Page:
Patricia Müller dances Argentine Tango since 1994.
In 1996 she meets the internationally known teacher Yvonne Meissner, starts to study with her and soon begins to teach the 'Milonguero-style', the typical style of the Centre of Buenos Aires (Articles, Tango Styles 2), at the association Ki Dojo – “in fact here also the Ninja-turtles dance Tango” jokes Patricia Müller – and since 1997 also at other Florentine dance centres (schools).
In 1998, thanks to her teacher, she starts organizing workshops with famous argentine teachers of the “milonguero-world” such as Pocho Pisarro, Ruben Terbalca, Eduardo Aguirre, Luisito Ferraris, all assisted by Yvonne, as well as Monica Maria e Osvaldo Roldan.
She studied also with Stella Barba, Martha and Luis Grondona, Julio Balmaceda and Corinna de la Rosa and others.
Although Patricia’s teaching is particolary meant for who wants to go dancing in a ball room, in her advanced classes she also introduces exhibition elements.
In all various course levels, each characterized by its own difficulties and experiences, (Classes), Patricia puts much emphasis on the stability and the security of the male dancers “because this is essential to a relaxed dance of the female dancers” (says Patricia Müller), while with the women she works on relaxation skills and hip movements.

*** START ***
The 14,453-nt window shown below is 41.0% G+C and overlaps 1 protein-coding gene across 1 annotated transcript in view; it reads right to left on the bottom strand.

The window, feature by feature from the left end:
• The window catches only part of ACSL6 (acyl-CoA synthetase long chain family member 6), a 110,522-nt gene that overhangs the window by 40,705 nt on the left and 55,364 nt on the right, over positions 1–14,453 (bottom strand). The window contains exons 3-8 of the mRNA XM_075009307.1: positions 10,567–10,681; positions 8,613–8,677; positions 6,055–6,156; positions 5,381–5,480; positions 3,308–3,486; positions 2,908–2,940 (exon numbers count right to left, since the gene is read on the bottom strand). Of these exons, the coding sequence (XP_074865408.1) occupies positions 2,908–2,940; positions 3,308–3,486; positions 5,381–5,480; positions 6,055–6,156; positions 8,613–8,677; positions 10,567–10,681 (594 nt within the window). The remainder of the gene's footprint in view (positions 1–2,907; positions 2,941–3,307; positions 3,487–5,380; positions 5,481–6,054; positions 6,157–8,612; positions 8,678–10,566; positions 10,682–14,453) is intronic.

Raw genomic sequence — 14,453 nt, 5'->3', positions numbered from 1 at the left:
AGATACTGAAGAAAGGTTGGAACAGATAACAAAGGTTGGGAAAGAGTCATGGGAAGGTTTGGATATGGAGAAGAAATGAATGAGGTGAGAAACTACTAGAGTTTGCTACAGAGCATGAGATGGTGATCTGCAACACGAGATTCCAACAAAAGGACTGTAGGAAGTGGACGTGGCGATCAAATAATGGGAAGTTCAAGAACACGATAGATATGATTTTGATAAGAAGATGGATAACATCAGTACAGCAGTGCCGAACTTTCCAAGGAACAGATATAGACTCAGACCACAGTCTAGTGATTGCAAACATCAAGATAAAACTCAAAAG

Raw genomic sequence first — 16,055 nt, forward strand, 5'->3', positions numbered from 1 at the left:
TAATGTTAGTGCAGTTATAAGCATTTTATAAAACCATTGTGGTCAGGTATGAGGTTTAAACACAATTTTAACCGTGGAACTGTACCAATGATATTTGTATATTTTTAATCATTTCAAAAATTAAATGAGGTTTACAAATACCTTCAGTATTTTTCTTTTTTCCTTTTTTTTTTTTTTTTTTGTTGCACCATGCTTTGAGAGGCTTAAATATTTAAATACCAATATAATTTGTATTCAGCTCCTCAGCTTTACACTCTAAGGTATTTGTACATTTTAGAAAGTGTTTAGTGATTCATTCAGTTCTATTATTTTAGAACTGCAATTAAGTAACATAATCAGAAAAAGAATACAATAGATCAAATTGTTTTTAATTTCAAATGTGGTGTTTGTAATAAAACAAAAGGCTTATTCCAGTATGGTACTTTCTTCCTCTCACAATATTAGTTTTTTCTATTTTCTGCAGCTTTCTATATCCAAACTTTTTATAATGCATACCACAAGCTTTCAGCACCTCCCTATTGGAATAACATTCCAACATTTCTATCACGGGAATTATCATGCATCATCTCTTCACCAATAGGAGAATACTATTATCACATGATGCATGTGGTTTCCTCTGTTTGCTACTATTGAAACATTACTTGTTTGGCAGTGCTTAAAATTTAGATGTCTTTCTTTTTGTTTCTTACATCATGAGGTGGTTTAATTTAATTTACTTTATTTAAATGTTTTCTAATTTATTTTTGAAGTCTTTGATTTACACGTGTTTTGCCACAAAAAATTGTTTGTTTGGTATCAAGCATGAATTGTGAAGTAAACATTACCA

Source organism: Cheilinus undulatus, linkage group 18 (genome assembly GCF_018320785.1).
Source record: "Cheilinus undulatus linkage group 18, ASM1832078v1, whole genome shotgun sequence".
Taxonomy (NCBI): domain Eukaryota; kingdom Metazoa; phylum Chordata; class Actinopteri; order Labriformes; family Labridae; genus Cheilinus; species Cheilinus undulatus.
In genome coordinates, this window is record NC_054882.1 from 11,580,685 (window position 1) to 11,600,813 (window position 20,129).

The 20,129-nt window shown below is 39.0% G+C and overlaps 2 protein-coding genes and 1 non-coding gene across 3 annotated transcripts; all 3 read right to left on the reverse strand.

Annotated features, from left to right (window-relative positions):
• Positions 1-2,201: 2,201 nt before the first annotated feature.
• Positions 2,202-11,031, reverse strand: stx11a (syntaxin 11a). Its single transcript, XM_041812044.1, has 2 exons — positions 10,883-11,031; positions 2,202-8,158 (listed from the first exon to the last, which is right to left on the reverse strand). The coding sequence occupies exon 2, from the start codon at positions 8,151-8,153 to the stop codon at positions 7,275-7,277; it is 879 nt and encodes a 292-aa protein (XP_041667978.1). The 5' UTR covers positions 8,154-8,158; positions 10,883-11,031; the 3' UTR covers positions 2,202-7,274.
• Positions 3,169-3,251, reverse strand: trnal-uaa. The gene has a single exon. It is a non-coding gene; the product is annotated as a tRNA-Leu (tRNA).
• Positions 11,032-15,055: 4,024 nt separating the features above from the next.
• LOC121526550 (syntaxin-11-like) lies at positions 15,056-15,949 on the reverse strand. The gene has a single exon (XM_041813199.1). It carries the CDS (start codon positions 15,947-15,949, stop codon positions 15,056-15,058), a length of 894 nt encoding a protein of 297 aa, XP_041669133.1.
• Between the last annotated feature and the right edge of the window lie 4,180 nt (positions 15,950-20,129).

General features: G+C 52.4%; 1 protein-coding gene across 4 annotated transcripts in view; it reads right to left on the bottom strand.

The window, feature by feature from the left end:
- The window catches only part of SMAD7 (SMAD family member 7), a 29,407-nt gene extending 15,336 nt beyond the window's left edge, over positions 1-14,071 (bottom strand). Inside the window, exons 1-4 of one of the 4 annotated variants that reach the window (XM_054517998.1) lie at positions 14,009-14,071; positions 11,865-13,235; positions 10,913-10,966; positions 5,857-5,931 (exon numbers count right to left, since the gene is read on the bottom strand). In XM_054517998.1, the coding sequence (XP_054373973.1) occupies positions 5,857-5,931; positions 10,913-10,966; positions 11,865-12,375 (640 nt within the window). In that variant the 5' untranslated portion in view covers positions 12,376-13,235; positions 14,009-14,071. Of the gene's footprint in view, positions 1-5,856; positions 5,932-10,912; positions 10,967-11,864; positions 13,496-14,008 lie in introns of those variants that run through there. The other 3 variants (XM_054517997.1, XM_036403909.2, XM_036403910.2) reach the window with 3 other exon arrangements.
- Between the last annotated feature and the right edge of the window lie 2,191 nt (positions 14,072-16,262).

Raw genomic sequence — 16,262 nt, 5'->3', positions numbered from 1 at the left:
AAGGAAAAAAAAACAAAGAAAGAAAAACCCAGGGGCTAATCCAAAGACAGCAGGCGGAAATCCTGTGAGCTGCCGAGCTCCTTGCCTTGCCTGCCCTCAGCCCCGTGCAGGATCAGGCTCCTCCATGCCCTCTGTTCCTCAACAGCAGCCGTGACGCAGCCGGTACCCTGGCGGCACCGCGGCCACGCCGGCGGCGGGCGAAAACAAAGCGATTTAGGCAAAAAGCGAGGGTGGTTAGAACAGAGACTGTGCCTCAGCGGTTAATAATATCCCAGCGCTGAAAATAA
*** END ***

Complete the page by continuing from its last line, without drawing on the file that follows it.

From 1998 to 2000 she runs a ball room, an experience which, since December 2002, she offers again with a group of students under the name TangoCafé.
Already since 1997 her dancing group has been invited to exhibitions on various mundane occasions (at the commercial centre GIGLI, the Michelangiolo Award, at the Florentine Theatre Verdi and during the Florentine Tango Film festival of the organisation FLOG).
In 1999 in the Piazza Santo Spirito in Florence her choreography of Argentine Tango and T’ai Chi Chuan “changes the form, but not the ’essence” is shown.
"In fact”, she says, “for me the Argentine Tango is a danced meditation".
"Knowing the body and the human anatomy helps to teach how to prevent pain and soreness and to dance for hours? in a relaxed and pleasant way" [see Article, Pains of a Tango dancer].